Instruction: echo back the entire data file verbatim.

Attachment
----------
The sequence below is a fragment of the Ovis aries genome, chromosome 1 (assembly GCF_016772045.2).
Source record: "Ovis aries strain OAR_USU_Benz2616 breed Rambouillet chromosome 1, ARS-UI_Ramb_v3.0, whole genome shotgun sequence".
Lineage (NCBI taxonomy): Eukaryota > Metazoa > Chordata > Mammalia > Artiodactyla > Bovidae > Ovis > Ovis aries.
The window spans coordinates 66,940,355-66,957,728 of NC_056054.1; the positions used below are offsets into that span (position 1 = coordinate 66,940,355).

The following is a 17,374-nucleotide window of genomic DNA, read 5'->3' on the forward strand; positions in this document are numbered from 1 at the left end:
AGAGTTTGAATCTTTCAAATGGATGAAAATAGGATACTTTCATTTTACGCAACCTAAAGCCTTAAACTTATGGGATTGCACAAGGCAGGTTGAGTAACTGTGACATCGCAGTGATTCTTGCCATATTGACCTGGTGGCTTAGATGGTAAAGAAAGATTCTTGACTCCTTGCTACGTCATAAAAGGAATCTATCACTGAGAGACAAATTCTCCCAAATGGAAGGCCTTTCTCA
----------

The sequence below is a fragment of the Ovis aries genome, chromosome 1 (assembly GCF_016772045.2).
Source record: "Ovis aries strain OAR_USU_Benz2616 breed Rambouillet chromosome 1, ARS-UI_Ramb_v3.0, whole genome shotgun sequence".
Lineage (NCBI taxonomy): Eukaryota > Metazoa > Chordata > Mammalia > Artiodactyla > Bovidae > Ovis > Ovis aries.
The window spans coordinates 66,940,355-66,957,728 of NC_056054.1; the positions used below are offsets into that span (position 1 = coordinate 66,940,355).

The following is a 17,374-nucleotide window of genomic DNA, read 5'->3' on the forward strand; positions in this document are numbered from 1 at the left end:
AGAGTTTGAATCTTTCAAATGGATGAAAATAGGATACTTTCATTTTACGCAACCTAAAGCCTTAAACTTATGGGATTGCACAAGGCAGGTTGAGTAACTGTGACATCGCAGTGATTCTTGCCATATTGACCTGGTGGCTTAGATGGTAAAGAAAGATTCTTGACTCCTTGCTACGTCATAAAAGGAATCTATCACTGAGAGACAAATTCTCCCAAATGGAAGGCCTTTCTCA